Archive for Charity

What Radical Anti-Islam Christians Teach Their Flock: Islam “Does Not Teach” Charity

Posted in Loon Pastors with tags , , , , , , , , on May 15, 2012 by loonwatch

tim-wildmon

This is supposed to be a positive picture of Tim Wildmon

American Family Association president Tim Wildmon says, “Islam does not teach charity.”

It is a blatant lie, since one of the five pillars of Islam is Zakat, or mandatory charitable giving. The Qur’an, if these right-wingers would ever read it is also filled with exhortations on nearly every page extolling the virtues of Sadaqah or voluntary charity.

Tim Wildmon Says Islam ‘Does Not Teach’ Charity

(Right-Wing Watch)

American Family Association president Tim Wildmon today used his column praising the admirable works of Christian charitable organizations to criticize Muslims.

If there ever was a contrast in worldviews, it is with Christianity and Islam. One of the most striking differences is that Christianity teaches, practices, and encourages charity. Islam does not. It is the Christians from America who are doing the majority of the private charity and humanitarian work around the world. Just these past couple of weeks alone, I was reminded by several examples of this.

American Family Association/American Family Radio has been participating in this project with Gospel for Asia for several years. Why do we care about the outcast people of India? Because in the Bible, Jesus instructs us to do so.

There is no such comparable work being done around the world by Islamic groups or organizations — because the Koran does not teach such charity.

Religion, more than anything else, affects the values and morals of a culture, a society, a country.

In fact, charitable giving is one of the five pillars of Islam. Wildmon could have done a simple Google search to find the names of major Muslim charitable organizations like Islamic ReliefRed Crescent Societies and Muslim Aid, but seeing that the American Family Association is one of the most malicious purveyors of misinformation and bigotry in this country, it should come as no surprise that its leader can twist an article about the importance of charitable work into an attack on the Muslim people.

Steven Emerson of the anti-Muslim Movement has Millions of reasons to fear Muslims

Posted in Loon-at-large with tags , , , , , , , , , , , , , on October 24, 2010 by loonwatch

Does anyone profit from spreading anti-Muslim fear? Some do

BY BOB SMIETANA (the Tennessean)

Steven Emerson has 3.39 million reasons to fear Muslims.

That’s how many dollars Emerson’s for-profit company – Washington-based SAE Productions – collected in 2008 for researching alleged ties between American Muslims and overseas terrorism. The payment came from the Investigative Project on Terrorism Foundation, a nonprofit charity Emerson also founded, which solicits money by telling donors they’re in imminent danger from Muslims.

Emerson is a leading member of a multimillion-dollar industry of self-proclaimed experts who spread hate toward Muslims in books and movies, on websites and through speaking appearances.

Leaders of the so-called “anti-jihad” movement portray themselves as patriots, defending America against radical Islam. And they’ve found an eager audience in ultra-conservative Christians and mosque opponents in Tennessee. One national consultant testified in an ongoing lawsuit aimed at stopping a new Murfreesboro mosque.

But beyond the rhetoric, Emerson’s organization’s tax-exempt status is facing questions at the same time he’s accusing Muslim groups of tax improprieties.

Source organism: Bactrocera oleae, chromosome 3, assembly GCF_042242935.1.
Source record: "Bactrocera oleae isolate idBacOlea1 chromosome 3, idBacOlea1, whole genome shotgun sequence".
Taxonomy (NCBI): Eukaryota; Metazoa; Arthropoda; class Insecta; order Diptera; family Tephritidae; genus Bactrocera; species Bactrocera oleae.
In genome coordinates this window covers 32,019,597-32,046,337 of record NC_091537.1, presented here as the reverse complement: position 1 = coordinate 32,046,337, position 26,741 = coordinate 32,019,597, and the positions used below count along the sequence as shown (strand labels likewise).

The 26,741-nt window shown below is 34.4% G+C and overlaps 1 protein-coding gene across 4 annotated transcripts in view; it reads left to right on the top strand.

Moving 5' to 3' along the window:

“Basically, you have a nonprofit acting as a front organization, and all that money going to a for-profit,” said Ken Berger, president of Charity Navigator, a nonprofit watchdog group. “It’s wrong. This is off the charts.”

But a spokesman for Emerson’s company said the actions were legal and designed to protect workers there from death threats.

“It’s all done for security reasons,” said Ray Locker, a spokesman for SAE Productions.

Emerson made his name in the mid-1990s with a documentary film, “Jihad in America,” which aired on PBS. Produced after the first World Trade Center bombing in 1993, the film uncovered terrorists raising money in the United States.

He followed up with the books “Jihad Incorporated: A Guide to Militant Islam in the U.S.” and “American Jihad: The Terrorists Living Among Us.”

He claims that extremists control 80 percent of mosques in the United States. In August, he claimed to have uncovered 13 hours of audiotapes proving that Feisal Rauf, the imam behind the proposed mosque near ground zero in Manhattan, is a radical extremist.

Emerson formed a Tennessee connection last summer, when his organization uncovered pictures on a Murfreesboro mosque board member’s MySpace page. His company said the pictures are proof of a connection to Hamas, the Palestinian terrorist organization. But mosque leaders said they checked with the Department of Homeland Security and found the concerns were groundless.

Special Agent Keith Moses, who heads the FBI’s Nashville office, told The Tennessean last month that the bureau doesn’t discuss specific allegations.

Others cash in@

While large organizations like Emerson’s aren’t the norm, other local and national entrepreneurs cash in on spreading hate and fear about Islam.

Former Tennessee State University physics professor Bill French runs the Nashville-based, for-profit Center for the Study of Political Islam. He spoke recently to a group of opponents of the Murfreesboro mosque gathered at a house in Murfreesboro.

With an American flag as a backdrop, French paced back and forth like the Church of Christ ministers he heard growing up. His message: Creeping Shariah law is undermining the very fabric of American life.

“This offends Allah,” said French, pointing to the flag on the wall. “You offend Allah.”

French, who has no formal religious education, believes Islam is not a religion. Instead, he sees Islam and its doctrine and rules – known as Shariah law – as a totalitarian ideology.

In his 45-minute speech, he outlined a kind of 10 commandments of evil – no music, no art, no rights for women – taken from his book “Sharia Law for Non-Muslims.” The speech was free, but his books, penned under the name “Bill Warner,” were for sale in the back and ranged from about $9 to $20.